Closing Costs in Florida
The total closing costs in Florida can amount to anywhere between 5%-10% of the property’s purchase price, depending on the home’s location. In this sunny region, the seller is primarily responsible for most of the closing costs that arise during a real estate sale. Sellers can expect to pay the REALTOR® commission, title insurance, transfer tax, property tax up to the time of closing, and pretty much all other closing costs that can pop up. Buyers, on the other hand, usually are only responsible for a loan processing fee.
Closing Cost Credits: Frequently Asked Questions
- Fees charged for obtaining a mortgage
- Title insurance for both lender and owner.
- Settlement fees
- Property taxes
- Transfer taxes like in NH where they are shared with the sellers
- Homeowner’s insurance (usually needs to be paid for prior to closing)
Typical closing costs range from 1% to 5% of the home’s price.
Buyers should understand that their total closing cost could be more than the credit they requested. At the time of the offer, it is impossible to determine exactly how much the closing costs/escrows/prepaid interest, etc. will be on the day of the closing, because those numbers change based on the exact day of the closing. At the time of the offer, the closing cost credit is always an estimate of what the closing costs will be, and you should always take a credit for slightly less than the amount of the closing costs, because if your credit is too high, it could result in the seller getting more money, or a delay in the closing.
No, it cannot. The down payment needs to come from the buyer.
- Loan Payoff
- Real estate commissions to brokerages
- Transfer taxes
- Notary fees
- Attorney fees
The closing cost credit simply frees up money for the buyer. The reason a seller never had one maybe because either the credits were not available at that time or the purchase price at that time was much lower.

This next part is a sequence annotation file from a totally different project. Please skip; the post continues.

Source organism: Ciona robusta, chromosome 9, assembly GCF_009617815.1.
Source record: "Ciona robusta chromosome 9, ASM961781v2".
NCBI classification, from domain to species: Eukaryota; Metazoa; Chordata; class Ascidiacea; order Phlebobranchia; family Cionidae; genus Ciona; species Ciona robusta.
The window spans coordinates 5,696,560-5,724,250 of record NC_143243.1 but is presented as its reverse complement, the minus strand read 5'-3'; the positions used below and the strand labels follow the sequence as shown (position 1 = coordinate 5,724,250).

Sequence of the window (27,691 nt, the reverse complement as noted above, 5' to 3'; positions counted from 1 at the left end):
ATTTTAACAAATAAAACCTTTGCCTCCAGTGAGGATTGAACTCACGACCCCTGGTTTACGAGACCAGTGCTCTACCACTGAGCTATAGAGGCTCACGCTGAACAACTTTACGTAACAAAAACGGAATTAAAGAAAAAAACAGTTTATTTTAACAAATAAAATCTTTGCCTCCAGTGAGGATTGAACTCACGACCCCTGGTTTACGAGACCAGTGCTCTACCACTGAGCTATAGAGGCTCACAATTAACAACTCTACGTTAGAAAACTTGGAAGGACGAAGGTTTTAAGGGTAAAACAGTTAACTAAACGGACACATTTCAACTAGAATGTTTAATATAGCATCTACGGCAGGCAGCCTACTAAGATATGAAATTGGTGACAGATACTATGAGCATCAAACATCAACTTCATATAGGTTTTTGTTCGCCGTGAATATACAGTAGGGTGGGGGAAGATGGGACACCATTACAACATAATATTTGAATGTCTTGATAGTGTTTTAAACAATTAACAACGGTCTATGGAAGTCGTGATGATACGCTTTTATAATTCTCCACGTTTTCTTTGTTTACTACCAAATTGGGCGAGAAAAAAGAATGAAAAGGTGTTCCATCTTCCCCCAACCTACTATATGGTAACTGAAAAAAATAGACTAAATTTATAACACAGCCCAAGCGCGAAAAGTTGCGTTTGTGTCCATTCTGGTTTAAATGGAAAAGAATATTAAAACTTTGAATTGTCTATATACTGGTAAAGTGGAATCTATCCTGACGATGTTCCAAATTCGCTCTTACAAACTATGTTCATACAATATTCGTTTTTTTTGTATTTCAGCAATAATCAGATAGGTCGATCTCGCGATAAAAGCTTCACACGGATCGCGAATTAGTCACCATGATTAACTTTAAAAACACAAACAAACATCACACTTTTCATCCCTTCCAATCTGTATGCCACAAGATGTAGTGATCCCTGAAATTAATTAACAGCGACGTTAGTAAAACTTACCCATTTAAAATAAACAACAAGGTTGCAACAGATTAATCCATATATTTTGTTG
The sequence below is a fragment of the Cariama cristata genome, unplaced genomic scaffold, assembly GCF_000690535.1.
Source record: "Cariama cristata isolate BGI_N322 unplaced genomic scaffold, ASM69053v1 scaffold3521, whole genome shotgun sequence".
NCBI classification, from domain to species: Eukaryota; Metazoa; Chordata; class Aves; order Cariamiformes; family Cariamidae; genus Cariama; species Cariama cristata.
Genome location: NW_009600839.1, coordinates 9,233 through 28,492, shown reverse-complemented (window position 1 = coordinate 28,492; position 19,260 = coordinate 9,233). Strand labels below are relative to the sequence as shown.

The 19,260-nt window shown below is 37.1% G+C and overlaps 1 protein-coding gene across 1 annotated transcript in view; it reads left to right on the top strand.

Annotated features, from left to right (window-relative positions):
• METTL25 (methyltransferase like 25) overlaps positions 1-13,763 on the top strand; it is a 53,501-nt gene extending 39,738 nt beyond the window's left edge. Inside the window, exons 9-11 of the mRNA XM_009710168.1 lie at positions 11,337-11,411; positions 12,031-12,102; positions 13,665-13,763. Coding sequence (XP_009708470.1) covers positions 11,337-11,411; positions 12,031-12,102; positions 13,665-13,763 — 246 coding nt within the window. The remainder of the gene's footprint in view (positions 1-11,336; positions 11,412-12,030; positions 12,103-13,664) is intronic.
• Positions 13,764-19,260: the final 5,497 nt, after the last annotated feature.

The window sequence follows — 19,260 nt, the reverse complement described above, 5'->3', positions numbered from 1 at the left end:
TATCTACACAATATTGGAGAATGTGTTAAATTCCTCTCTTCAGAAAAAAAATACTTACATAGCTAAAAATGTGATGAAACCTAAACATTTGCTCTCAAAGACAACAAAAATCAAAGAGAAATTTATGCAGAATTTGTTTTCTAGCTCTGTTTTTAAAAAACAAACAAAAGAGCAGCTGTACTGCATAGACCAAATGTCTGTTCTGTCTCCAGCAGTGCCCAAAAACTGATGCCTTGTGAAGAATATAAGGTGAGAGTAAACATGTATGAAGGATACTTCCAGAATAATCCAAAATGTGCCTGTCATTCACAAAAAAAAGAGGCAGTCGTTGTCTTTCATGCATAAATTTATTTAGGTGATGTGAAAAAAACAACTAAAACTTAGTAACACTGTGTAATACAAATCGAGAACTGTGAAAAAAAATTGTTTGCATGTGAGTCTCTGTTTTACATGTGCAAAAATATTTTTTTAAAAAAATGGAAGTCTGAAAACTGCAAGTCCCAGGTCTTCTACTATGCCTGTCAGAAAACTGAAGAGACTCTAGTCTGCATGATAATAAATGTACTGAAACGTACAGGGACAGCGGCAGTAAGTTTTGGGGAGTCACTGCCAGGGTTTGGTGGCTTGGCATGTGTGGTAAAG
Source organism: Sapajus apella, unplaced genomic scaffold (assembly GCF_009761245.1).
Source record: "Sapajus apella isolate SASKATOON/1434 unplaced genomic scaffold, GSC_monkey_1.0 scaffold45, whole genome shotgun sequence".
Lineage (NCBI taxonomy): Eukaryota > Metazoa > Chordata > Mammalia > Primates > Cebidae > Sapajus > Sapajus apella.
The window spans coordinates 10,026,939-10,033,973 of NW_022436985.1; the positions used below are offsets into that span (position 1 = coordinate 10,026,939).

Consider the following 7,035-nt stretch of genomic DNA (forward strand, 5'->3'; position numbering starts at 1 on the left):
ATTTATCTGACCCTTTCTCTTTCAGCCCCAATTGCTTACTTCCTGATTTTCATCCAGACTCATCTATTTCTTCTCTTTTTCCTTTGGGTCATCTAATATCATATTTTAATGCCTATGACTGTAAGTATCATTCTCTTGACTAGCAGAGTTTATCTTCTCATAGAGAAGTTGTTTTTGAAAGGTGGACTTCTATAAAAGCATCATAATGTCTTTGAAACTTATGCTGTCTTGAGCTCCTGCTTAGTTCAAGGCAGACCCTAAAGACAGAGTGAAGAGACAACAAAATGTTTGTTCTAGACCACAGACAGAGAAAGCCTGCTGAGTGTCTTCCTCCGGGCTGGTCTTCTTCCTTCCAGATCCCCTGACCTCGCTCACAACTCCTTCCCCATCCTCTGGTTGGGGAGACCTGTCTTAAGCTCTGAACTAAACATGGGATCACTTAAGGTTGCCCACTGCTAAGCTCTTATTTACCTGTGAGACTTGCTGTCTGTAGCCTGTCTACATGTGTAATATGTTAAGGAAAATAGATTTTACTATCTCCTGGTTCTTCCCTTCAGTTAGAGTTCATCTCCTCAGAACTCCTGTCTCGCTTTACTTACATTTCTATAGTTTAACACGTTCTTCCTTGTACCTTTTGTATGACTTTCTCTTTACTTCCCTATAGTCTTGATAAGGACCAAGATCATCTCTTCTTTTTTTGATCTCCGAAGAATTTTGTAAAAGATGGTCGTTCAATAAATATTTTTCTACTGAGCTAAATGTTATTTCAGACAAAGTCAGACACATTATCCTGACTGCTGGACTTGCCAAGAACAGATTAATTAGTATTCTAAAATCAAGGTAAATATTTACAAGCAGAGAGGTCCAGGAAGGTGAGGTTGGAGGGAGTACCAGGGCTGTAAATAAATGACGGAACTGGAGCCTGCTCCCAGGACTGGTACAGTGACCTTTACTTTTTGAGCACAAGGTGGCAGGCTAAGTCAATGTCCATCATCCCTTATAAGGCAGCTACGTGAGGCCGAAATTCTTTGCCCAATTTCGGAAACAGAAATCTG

Sellers do pay stamp fees based on the offer amount. Sellers should remember that the typical stamp fee in Massachusetts is $4.56 per thousand.
BOTH BUYERS AND SELLERS
Both buyers and sellers can expect to pay closing costs.
It is very important that the buyer works with their mortgage broker and buyer’s agent to come as close as they can with how much of a closing cost credit they will need. It is actually better to request a credit that is slightly less than the expected amount so that you don’t have an excessive credit.
If the closing cost credit exceeds the actual closing costs, technically, the parties would have to do an amendment to the contract and adjust the purchase price. However, this is normally so late in the process that all of the paperwork and loan documentation would need to be adjusted and it could result in a delay in the closing. Therefore, it is always wise to err on the side of caution and put a closing cost credit in the offer that is slightly less than what you think the closing costs will be.
The appraisal does need to come in at the Offer Price. This is usually not an issue.
This is another case where sellers just need to pay attention to the net number (see chart above). Whether the buyer requests a decrease to the offer price or requests a closing cost credit really does not matter to the seller. It’s the same either way.
With respect to the buyer, the benefit of a credit instead of a reduction in the sales price is that it will allow a buyer to keep cash on hand to do repairs, etc. If a buyer and seller negotiate a price reduction following the home inspection, it won’t actually give the buyer money to do the repairs. By doing a credit, the buyer essentially “puts cash in their pocket” by virtue of the fact that they are bringing less money to the closing.